Will Hayes (Ryan Reynolds) tries to be likable...but it is hard when he puts his career ahead of his college flame, cheats on every girl he is dating, and will give up nothing himself. There are interesting dilemmas such as when his girlfriend writes an ethically correct article that derails the chances for the candidate Will is working for...and he dumps her over it. Right? Wrong? There are several possible answers and Definitely, Maybe (2008) wisely does not try to answer it. Nor does it answer the brilliant question posed by Maya Hayes (Abigail Breslin).

First she asks why Will fell in love in the first place to which he gives a pat answer variation on, "she was smart, funny, and pretty" to which Maya asks something along the lines of "So when and why did she stop being smart and funny?"

There is no good answer to that one, is there? Sometimes I suppose it just happens. The movie never explores it but does come up with a typical improbable yet believable within the framework of the movie solution to make sure everyone goes home happy.

Abigail Breslin is turning into the go-to girl for sad-toned romantic comedies such as No Reservations (2007) and this...but she has the sad, pathetic look to go with it. She turns the mood somewhat more somber than it would otherwise be...though how happy you want a child to appear whose beloved mother was killed (No Reservations) in a car accident or whose parents are divorcing in this one is an open question. She does a creditable job, however.

The story, once broken down from the flashbacks, is pretty mundane and the interest comes primarily from the flashback angle. The acting is okay, with the best scenes coming from Hunter S. Thompson rip-off Hampton Roth (Kevin Kline). The cinematography is fine, not too distracting and overall, it is fine for what it is...a movie intended to make money by being released at the right time instead of by being a good movie.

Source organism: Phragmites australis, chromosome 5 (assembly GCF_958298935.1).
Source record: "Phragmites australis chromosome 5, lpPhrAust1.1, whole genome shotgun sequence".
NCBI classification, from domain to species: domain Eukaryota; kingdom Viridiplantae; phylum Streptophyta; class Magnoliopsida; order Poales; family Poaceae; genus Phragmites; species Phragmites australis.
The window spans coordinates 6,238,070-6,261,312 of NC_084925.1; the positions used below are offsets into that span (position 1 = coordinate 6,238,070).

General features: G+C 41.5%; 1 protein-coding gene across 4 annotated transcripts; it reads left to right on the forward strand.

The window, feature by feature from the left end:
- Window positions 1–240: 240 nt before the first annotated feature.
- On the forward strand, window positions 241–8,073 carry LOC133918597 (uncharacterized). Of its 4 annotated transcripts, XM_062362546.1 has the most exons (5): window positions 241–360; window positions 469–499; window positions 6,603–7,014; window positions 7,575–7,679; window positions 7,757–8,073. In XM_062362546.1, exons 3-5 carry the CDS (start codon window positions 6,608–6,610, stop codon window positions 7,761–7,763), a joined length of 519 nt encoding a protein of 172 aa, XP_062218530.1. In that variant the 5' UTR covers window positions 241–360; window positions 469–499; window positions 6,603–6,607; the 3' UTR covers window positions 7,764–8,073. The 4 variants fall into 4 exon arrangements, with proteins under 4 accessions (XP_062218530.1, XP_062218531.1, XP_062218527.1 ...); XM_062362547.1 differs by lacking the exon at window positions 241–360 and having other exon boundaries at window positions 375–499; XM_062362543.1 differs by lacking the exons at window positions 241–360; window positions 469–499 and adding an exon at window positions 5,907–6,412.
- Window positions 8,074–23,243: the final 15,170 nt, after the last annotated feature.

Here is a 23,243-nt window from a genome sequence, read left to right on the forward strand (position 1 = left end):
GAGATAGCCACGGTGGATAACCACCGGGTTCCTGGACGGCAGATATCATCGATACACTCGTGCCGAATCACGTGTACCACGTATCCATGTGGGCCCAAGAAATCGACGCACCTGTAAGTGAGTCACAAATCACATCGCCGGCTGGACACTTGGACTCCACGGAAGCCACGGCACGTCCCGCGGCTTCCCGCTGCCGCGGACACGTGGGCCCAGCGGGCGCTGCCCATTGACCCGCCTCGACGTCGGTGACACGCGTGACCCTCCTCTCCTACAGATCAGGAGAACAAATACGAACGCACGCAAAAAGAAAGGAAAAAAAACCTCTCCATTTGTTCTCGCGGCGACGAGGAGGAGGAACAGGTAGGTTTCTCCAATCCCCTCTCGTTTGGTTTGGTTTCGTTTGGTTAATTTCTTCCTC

Rambo (2008) has a unique feeling to it. That feeling builds if you saw Rocky Balboa (2007). The same paradigm is in effect here. An aging Sylvester Stallone is revisiting his star-making roles as John Rambo and Rocky Balboa to bring closure to them. Rocky was about leaving the character in a place the fans could feel good about. This time he was not helping someone else, he was the centerpiece of the movie and it showed that he was done as a movie character. Now Stallone wants to do the same for Rambo.

In this movie review you won't hear the names of any character or actor other than John Rambo (Rocky Balboa) because they are not important to the story. The missionary girl provides some undefined, tenuous reason for Rambo to dust off his trusty bow and go to war to rescue some other missionaries he doesn't like or care about. Along the way a few political comments are thrown in, mostly to the effect that people trying to do good deeds such as bringing education, religion, or medical help to people without packing guns are not changing anything.

Meanwhile, Rambo himself is a tormented soul unwilling to find out if he is able to go home and clear things up with his family. While he considers it he joins some mercenaries in a rescue of the captured missionaries, blows lots of things up, fires lots of bullets and arrows, rigs booby traps, and basically clear-cuts a few square miles of jungle with bullets and claymore mines.

After the blood it ends with him walking back up the lane to his United States house with the implication he is, at last, able to find peace with himself and at home.

As an action movie there is too much pondering and as a character study there is too much over the top action. As an end to the Rambo series, however, it fits and makes sense. If you are a Rambo fan this is a must-see, if you are an action fan it is a see on a slow night, and if you are neither...well, you won't like this much. Implausible characters, bad dialogue, confusing interactions, and cheap shots at good-hearted people just combine to be too much to overcome.